If you want less expensive housing, you need more housing. And the way to get more housing is actually pretty simple: You have to let people build it.
But that seemingly simple solution has turned out to be incredibly difficult, mostly because of politics. More specifically, the problem is zoning.
Local zoning rules put limits on what can be built and where. Zoning rules restrict how high a building can be, or how many units can occupy a given parcel of land.
In some cases, they also require aesthetic features that can be cumbersome or expensive to build.
In other words, zoning makes housing more scarce—and more expensive.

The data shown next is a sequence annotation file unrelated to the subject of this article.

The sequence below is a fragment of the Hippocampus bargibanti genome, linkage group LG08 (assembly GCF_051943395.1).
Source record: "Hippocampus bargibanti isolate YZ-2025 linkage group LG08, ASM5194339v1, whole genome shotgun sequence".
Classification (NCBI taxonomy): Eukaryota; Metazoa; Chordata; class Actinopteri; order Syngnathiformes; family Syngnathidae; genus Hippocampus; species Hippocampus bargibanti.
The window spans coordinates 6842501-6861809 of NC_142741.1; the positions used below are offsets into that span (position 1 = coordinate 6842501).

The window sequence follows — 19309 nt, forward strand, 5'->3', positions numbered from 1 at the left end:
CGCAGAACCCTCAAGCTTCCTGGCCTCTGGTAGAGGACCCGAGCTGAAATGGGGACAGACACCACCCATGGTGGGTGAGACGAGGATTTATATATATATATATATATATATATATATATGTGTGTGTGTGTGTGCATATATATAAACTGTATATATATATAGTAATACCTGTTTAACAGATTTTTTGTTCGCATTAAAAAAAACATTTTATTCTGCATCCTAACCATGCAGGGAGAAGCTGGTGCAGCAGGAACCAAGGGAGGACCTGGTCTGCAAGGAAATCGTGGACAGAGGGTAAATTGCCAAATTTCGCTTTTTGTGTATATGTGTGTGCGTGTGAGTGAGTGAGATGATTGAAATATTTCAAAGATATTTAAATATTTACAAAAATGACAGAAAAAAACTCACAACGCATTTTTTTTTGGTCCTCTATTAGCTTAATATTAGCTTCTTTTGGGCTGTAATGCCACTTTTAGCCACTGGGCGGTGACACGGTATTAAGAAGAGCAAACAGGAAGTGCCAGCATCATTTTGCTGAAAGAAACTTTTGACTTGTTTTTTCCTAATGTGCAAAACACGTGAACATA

In theory, President Joe Biden has staked out opposition to the worst of these building restrictions. While campaigning for president, he backed loosening zoning rules.
And the bipartisan infrastructure law Biden signed last year contained billions of dollars for transportation grants the administration indicated could go to localities that reformed strict zoning laws, as part of the administration's Housing Supply Action Plan, which the White House has described as a plan to "ease the burden of housing costs."
But that plan has produced disappointing results.
Mentioned in this podcast:
"Joe Biden's Use of Transportation Dollars To Incentivize Zoning Reform Is a Big Flop" by Christian Britschgi
"Are San Francisco's NIMBYs Finally Getting Their Comeuppance?" by Christian Britschgi
"Marc Andreessen's High-Tech Fix for the Housing Crisis Lets Him Keep Being a NIMBY" by Christian Britschgi